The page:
Your Mac comes with a bunch of Apps pre-installed, neatly organized in the Applications folder. You’ve got the iWork suite, AddressBook, iCal and some other useful applications. Also in there is another folder called Utilities.
You might have used a few of the applications within it, but there’s more there than you might think.
Here are 8 hidden gems with some neat tips and tricks you can get out of them.
- Activity Monitor
- DigitalColor Meter
- Disk Utility
- Keychain Access
- VoiceOver Utility
- System Information
Open it up every now and then, and keep an eye on the CPU, Memory and Energy processes.
That last one is especially interesting when you own a MacBook. Some apps, like Photoshop, can use a lot of energy, even when you aren’t using them. Both Time Machine and Safari are also energy-demanding. If you need to get as much power out of your MacBook as possible, do check the Energy use panel.
Bonus tip: right click (or ctrl-click) the icon in the Dock and ‘Show CPU History’ from the ‘Dock Icon’ menu item to show a live view of your processor history.
If you are anything like me you regularly install and test new apps. You might use them for a day or two and then delete them. Unfortunately apps that you’ve deleted can still run processes in the background that slow down your Mac.
One way to find out whats happening is the Console app. When you open it you will be greeted with a screen displaying a lot of seemingly gibberish. Don’t be intimidated but this though. Keep it open for a while and you’ll start noticing things – like an app name that you deleted months ago that is generating a bunch of errors every 5 minutes.
I recently found out I had synchronized a few Google Calendars but with the wrong password and some app was still trying to sync that every 2 minutes, resulting in about 20 errors. I found out through console and reconnected the account. If you see a lot of errors pop up in a row for something you don’t understand, just Google it. Select the row you don’t understand, hit cmd+c to copy it and paste it into Google.
Bonus tip: if you suspect an app is playing up you can search for it in the top right field.
This is a cute little tool if you are a designer or web developer and sometimes just quickly want to know the values of a color. With the app open you can hover over any part of the screen and press shift+command+c and copy that color value so you can paste it elsewhere.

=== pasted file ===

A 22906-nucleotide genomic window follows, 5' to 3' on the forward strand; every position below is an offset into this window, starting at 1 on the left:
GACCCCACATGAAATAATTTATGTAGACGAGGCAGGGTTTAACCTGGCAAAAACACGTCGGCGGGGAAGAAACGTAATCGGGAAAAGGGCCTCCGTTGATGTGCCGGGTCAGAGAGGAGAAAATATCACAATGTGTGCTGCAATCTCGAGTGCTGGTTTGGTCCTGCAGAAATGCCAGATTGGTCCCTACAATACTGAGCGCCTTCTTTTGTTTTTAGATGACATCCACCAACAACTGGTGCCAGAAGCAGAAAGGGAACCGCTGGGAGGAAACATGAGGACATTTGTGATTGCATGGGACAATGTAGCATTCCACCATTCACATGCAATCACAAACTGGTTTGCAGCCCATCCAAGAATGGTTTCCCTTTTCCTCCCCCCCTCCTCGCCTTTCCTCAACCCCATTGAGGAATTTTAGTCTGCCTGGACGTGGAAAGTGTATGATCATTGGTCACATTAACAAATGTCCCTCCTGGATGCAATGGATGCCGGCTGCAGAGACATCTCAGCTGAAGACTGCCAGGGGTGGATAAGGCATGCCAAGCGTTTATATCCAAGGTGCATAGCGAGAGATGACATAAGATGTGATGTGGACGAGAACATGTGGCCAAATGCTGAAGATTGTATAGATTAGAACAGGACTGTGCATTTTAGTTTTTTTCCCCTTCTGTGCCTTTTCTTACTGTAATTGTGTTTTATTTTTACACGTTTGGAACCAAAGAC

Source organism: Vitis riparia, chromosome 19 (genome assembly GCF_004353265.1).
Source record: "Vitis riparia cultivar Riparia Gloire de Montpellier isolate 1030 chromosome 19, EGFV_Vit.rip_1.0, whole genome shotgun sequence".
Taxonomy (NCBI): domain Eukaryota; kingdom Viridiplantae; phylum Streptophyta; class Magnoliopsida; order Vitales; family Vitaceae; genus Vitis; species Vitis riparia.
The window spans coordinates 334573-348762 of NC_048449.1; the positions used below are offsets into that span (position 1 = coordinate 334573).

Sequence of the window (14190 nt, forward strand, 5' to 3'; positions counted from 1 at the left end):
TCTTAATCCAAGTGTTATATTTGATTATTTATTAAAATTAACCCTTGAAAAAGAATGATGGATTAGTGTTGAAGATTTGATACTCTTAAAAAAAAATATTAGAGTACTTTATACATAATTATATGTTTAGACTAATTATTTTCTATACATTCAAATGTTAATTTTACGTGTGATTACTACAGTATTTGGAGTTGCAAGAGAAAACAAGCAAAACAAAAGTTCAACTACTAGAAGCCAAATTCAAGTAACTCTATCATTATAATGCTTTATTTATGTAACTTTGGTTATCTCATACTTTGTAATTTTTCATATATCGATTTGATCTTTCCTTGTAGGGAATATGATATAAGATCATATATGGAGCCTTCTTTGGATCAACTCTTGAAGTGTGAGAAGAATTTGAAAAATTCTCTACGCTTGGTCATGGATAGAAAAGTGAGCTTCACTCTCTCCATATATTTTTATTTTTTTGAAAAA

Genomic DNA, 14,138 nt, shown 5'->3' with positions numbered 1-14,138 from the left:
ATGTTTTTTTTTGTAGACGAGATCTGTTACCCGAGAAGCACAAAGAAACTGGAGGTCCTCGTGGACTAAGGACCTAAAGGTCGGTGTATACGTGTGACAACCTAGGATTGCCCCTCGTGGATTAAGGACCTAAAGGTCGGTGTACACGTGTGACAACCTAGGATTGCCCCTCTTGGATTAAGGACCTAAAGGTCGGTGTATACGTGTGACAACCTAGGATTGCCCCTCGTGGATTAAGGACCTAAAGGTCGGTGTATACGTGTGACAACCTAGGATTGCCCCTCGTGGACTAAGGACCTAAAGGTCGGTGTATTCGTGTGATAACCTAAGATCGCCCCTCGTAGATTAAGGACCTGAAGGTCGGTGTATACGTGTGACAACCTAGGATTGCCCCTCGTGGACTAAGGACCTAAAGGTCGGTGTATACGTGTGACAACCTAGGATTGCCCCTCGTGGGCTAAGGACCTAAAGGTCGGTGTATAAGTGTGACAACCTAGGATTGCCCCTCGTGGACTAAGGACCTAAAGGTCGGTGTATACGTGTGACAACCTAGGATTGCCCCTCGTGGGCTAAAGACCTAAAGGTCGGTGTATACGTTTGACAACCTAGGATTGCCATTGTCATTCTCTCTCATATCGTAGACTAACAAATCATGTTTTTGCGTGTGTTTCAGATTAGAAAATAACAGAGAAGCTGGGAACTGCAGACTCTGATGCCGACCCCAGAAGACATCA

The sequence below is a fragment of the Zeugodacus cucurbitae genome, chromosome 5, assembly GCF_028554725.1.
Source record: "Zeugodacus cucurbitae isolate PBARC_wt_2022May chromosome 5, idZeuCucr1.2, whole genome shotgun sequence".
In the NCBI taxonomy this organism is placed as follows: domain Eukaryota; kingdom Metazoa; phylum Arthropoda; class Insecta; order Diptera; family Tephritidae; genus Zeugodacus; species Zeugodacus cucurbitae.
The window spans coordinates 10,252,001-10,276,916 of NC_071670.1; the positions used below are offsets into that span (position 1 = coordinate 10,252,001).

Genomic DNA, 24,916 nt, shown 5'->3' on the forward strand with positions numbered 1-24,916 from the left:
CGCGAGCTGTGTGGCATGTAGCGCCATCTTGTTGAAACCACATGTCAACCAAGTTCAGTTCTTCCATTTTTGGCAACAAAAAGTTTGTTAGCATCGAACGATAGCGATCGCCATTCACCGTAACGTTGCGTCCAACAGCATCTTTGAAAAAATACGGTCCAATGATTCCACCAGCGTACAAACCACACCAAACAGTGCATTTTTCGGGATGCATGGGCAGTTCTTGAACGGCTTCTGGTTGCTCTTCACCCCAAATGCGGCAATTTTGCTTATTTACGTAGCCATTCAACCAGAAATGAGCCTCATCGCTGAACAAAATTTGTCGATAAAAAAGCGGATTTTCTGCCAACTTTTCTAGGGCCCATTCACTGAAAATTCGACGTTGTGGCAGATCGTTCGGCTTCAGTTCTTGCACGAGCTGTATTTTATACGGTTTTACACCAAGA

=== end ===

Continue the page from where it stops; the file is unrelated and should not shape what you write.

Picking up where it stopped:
Bonus tip: if you need to zoom in even further you can hold down the ctrl key and do a two finger scroll up or down on your trackpad or mouse to zoom in. Works in any app.
Mac OS X does a great job of cleaning itself, throwing out old log files and keeping hard disks healthy. Still, it can’t hurt to open Disk Utility every now and then (but not too often, once a month is more than enough) and have it ‘Repair Disk Permissions’ or even ‘Repair Disk’. Both are safe things to do, but still it is always better to back-up your hard disk(s) before running these kinds of actions on them. When a problem is found, and often these are minor, the Disk Utility will fix it for you.
The ability to make screenshots is built into Mac OS so there’s no need for external apps. You do have to remember the keyboard shortcuts for the whole screen (command+shift+3) or part of the screen (command+shift+4) and to press the ctrl button if you want to get the screenshot in your Clipboard so you can paste it somewhere. The Grap app adds a few more options (Selection, Screen, window and Timed) and if you check the settings you can even change the cursor.
Bonus tip: Try the Timed Screen option in the Capture menu. You can set it to take a screenshot after 10 seconds so you have time to move things around until you’ve got it perfect.
Safari now suggests passwords for you on sign-up forms, and remembers those passwords for you. That’s great for security, but sometimes you might feel the need to look up a password. Keychain is the app where all your passwords are stored, and after you authenticate yourself, you can browse through them.
Bonus tip: in Keychain Preferences check the ‘Show keychain status in menu bar’ and you’ll have quick access to Lock Screen mode and other features of Keychain access.
Your Mac can talk to you. You probably know that, but most people never use it. The basic functionality is fairly limited if you access them it the Accessibility panel in System Settings. But the VoiceOver Utility offers a lot more options to play with.
This is the app that knows everything there is about your computer. You can open it to see what kind of hardware specs you have, which software you have installed and how much storage you have. That’s probably lot more information than you need, but there is still a very good reason to open that app right now. If your Mac ever gets stolen or it needs to be repaired it can be very convenient to have a report with the exact specs for your machine, including every version and serial number.
Open the app and press command+s, and an XML document will be saved on your dekstop. Save that document to Dropbox, or burn it to a CD and leave it with your parents but keep it somewhere safe and far away from your computer. if anything ever happens retrieve it and you will be able to answer the most detailed questions about your computer.
Bonus tip: You can check the health of your battery if you own a Macbook. Under Hardware->Power there’s a listing for your ‘Cycle Count’. Every battery has a limited amount of recharging cycles before Apple considers it ‘consumed’. Find the count for your own MacBook and then compare it with the number you find in System Information to know what you can expect.
There are lots of hidden gems in Mac OS X, such as these apps. Know any other cool secrets that you want to share with us? Leave them in the comments. Or browse back to your favorite Utility: